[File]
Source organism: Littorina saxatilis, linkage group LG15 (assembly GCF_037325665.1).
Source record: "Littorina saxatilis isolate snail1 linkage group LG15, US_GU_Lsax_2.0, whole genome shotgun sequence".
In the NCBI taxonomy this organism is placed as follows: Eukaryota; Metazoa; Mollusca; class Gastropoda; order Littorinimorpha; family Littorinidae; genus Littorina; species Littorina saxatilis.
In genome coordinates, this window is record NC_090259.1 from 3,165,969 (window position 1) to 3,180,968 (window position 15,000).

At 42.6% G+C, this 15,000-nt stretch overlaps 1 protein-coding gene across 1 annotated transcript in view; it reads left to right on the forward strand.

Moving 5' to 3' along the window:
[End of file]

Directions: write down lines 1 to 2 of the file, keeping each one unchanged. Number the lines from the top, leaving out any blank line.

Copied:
Source organism: Littorina saxatilis, linkage group LG15 (assembly GCF_037325665.1).
Source record: "Littorina saxatilis isolate snail1 linkage group LG15, US_GU_Lsax_2.0, whole genome shotgun sequence".